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#208618 20-Feb-2017 07:26
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NZ got 207/7  SA got 210/6 with one ball remaining, how can that be SA won BY 4 wickets???

 

 

 

They won by 3 runs, using 1 wicket less, and with 1 ball remaining


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  #1722857 20-Feb-2017 07:32
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Ah, the joys of cricket.

 

Logically, and as a disinterested observer, I suppose that they had four wickets in hand. A bit like degrees of freedom in statistics, each remaining wicket is an independent variable capable of influencing the result.

 

The first team, having no opportunity to use their remaining wickets to influence the results, must win by runs instead.


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  #1722858 20-Feb-2017 07:45
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Yip, the number of wickets remaining is the resource left to be consumed by the chasing team. If 10 wickets are consumed the chasing team loses.

A win chasing by 1 run or 5 runs doesn't show the level of dominance. A win chasing by 9 wickets is a thrashing, a win by 1 wicket is a nail biter.

Balls remaining generally only matters in limited overs cricket, it's not such a big deal in first class or test cricket.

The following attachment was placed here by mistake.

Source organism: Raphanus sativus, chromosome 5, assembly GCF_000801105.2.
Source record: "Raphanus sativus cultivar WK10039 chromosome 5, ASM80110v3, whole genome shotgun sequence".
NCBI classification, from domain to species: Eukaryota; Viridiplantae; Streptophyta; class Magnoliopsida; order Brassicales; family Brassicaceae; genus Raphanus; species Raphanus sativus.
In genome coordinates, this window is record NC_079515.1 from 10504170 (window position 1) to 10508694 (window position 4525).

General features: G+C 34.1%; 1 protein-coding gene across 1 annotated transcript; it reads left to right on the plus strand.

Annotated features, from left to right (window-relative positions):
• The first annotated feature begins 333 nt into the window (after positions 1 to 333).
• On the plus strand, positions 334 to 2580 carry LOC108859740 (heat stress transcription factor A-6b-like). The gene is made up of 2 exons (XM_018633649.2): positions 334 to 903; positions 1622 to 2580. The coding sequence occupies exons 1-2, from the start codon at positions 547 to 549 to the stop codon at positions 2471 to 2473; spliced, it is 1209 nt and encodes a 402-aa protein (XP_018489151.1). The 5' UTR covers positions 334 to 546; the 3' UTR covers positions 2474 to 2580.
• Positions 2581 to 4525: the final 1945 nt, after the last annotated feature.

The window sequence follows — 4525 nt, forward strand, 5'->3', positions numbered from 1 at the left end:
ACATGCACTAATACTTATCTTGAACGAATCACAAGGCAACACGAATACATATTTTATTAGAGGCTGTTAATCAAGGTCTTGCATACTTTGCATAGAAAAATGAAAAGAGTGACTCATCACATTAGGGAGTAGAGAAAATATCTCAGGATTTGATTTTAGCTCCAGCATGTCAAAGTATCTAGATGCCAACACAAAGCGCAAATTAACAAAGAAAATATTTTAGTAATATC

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  #1722882 20-Feb-2017 09:05
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Handle9: Yip, the number of wickets remaining is the resource left to be consumed by the chasing team. If 10 wickets are consumed the chasing team loses.

A win chasing by 1 run or 5 runs doesn't show the level of dominance. A win chasing by 9 wickets is a thrashing, a win by 1 wicket is a nail biter.

Balls remaining generally only matters in limited overs cricket, it's not such a big deal in first class or test cricket.

 

I get that, and also that say a game was won with 5 overs left, you need to convert that to a number that shows the level of the result, much like Duckworth-Lewis adjusts the scores for parity, But SA didnt win with 5 overs left, they won by one hit, with 1 ball remaining. Winning by four wickets sound slike a big win, but NZ used just one wicket more

 

Still seems bizarre

 

What if NZ scored 210/2, and SA scored 211/9 with one ball to spare, whats the score then?

 

 


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  #1722884 20-Feb-2017 09:09